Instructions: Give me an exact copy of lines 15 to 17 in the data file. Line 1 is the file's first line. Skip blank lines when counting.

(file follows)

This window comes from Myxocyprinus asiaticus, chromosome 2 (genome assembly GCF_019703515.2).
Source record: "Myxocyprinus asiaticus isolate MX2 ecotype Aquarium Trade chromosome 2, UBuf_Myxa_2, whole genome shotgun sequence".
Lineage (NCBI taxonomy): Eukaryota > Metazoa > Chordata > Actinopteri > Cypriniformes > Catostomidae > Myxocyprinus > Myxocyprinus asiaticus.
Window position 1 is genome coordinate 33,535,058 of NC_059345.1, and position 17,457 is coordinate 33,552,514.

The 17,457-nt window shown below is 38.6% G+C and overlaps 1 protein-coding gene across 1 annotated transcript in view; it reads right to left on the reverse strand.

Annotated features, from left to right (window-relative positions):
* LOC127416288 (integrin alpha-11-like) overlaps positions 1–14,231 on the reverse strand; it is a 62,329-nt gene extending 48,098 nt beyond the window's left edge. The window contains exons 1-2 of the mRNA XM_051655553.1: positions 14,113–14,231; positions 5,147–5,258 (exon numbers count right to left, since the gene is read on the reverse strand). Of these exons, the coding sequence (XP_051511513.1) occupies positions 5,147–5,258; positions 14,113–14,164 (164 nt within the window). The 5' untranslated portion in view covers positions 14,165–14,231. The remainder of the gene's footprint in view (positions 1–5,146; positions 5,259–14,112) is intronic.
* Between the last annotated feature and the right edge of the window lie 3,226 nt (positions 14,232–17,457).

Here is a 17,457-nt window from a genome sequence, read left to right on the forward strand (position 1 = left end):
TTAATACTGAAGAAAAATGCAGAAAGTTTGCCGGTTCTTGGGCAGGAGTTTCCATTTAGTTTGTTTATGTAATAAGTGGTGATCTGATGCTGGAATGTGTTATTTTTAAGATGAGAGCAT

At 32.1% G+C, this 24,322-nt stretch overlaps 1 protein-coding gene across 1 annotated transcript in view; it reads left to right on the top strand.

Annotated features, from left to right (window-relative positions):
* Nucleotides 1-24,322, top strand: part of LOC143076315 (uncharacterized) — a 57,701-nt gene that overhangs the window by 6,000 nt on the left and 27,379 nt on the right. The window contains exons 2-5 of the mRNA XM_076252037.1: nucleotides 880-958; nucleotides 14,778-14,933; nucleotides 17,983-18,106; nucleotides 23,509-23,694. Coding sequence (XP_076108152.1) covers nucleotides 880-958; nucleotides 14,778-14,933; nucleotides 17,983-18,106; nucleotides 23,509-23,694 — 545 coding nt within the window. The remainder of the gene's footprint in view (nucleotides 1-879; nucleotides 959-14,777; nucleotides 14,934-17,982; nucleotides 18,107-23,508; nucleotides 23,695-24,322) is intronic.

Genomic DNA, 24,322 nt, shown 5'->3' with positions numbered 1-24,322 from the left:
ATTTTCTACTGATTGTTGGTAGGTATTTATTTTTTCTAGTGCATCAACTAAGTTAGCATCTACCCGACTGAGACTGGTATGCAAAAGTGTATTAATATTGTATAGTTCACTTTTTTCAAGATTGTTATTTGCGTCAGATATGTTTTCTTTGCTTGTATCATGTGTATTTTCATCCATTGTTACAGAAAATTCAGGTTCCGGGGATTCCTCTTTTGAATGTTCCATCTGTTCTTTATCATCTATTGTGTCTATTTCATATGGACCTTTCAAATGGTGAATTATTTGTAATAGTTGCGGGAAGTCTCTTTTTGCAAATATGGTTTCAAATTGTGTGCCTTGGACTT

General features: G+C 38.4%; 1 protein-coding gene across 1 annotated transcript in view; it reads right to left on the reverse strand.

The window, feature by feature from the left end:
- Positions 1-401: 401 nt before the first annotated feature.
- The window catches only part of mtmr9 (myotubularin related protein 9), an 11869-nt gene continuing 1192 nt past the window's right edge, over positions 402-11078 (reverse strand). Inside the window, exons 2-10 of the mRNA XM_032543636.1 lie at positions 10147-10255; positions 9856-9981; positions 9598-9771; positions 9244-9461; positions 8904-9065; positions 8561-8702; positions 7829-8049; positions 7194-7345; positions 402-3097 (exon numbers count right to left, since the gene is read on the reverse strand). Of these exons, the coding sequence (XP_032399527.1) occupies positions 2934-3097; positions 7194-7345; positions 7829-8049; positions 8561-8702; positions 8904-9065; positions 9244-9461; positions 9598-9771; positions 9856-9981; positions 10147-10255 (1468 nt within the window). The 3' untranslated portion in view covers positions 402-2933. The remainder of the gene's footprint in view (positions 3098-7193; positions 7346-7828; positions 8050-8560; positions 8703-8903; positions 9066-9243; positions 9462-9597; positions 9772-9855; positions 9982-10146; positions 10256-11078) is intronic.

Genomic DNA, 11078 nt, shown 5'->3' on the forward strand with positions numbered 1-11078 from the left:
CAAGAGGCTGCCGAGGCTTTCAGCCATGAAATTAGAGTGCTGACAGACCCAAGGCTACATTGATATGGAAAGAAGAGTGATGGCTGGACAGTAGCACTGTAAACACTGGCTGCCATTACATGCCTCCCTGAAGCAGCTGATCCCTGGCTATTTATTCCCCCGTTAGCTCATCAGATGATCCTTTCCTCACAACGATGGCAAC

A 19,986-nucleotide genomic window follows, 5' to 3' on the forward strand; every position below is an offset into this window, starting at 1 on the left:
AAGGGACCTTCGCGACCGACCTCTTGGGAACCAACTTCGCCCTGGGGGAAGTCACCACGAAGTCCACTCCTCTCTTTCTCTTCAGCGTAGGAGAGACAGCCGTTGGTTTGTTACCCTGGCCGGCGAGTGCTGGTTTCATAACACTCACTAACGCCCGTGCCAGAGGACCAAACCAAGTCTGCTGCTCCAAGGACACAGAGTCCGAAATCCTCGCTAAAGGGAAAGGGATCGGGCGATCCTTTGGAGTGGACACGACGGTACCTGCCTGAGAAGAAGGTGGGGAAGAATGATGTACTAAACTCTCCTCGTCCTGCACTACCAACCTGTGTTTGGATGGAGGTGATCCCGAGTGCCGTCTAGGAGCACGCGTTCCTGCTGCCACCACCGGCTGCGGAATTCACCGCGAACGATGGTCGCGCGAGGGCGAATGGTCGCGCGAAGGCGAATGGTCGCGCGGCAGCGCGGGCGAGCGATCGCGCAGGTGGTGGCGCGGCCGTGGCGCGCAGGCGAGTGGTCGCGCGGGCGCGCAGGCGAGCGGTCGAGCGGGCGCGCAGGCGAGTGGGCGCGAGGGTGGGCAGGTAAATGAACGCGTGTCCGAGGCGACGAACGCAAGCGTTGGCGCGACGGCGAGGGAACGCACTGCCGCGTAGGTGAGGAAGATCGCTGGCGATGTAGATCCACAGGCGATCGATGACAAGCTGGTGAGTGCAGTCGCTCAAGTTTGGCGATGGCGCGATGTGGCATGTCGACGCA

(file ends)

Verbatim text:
ATTTTCTACTGATTGTTGGTAGGTATTTATTTTTTCTAGTGCATCAACTAAGTTAGCATCTACCCGACTGAGACTGGTATGCAAAAGTGTATTAATATTGTATAGTTCACTTTTTTCAAGATTGTTATTTGCGTCAGATATGTTTTCTTTGCTTGTATCATGTGTATTTTCATCCATTGTTACAGAAAATTCAGGTTCCGGGGATTCCTCTTTTGAATGTTCCATCTGTTCTTTATCATCTATTGTGTCTATTTCATATGGACCTTTCAAATGGTGAATTATTTGTAATAGTTGCGGGAAGTCTCTTTTTGCAAATATGGTTTCAAATTGTGTGCCTTGGACTT

General features: G+C 38.4%; 1 protein-coding gene across 1 annotated transcript in view; it reads right to left on the reverse strand.

The window, feature by feature from the left end: